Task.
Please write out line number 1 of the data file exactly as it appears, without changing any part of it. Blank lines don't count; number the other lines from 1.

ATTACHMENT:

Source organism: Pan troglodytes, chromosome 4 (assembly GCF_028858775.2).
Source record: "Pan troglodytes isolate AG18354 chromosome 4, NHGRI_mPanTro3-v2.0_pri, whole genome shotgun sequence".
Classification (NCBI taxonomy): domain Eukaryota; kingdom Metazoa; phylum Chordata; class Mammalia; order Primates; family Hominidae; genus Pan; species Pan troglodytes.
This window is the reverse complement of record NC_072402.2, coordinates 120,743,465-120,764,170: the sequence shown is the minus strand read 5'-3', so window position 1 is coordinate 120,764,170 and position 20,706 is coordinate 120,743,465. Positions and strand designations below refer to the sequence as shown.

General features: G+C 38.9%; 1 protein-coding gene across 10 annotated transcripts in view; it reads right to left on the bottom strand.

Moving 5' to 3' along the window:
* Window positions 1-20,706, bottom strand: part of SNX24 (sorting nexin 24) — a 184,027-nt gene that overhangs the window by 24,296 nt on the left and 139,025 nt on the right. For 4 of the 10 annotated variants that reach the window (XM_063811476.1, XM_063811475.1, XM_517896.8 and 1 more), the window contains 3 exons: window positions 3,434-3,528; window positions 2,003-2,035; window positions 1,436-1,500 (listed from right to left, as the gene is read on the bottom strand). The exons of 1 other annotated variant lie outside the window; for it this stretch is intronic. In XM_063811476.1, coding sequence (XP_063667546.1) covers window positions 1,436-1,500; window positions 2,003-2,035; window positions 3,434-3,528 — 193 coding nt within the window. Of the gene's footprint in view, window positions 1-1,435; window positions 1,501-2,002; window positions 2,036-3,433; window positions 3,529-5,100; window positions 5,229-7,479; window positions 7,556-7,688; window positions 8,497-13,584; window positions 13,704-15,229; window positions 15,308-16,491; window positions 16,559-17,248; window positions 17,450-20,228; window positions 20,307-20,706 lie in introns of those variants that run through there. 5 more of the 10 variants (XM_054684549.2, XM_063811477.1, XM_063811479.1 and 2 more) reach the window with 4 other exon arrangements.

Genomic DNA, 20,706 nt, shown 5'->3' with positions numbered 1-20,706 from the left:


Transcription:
Source organism: Pan troglodytes, chromosome 4 (assembly GCF_028858775.2).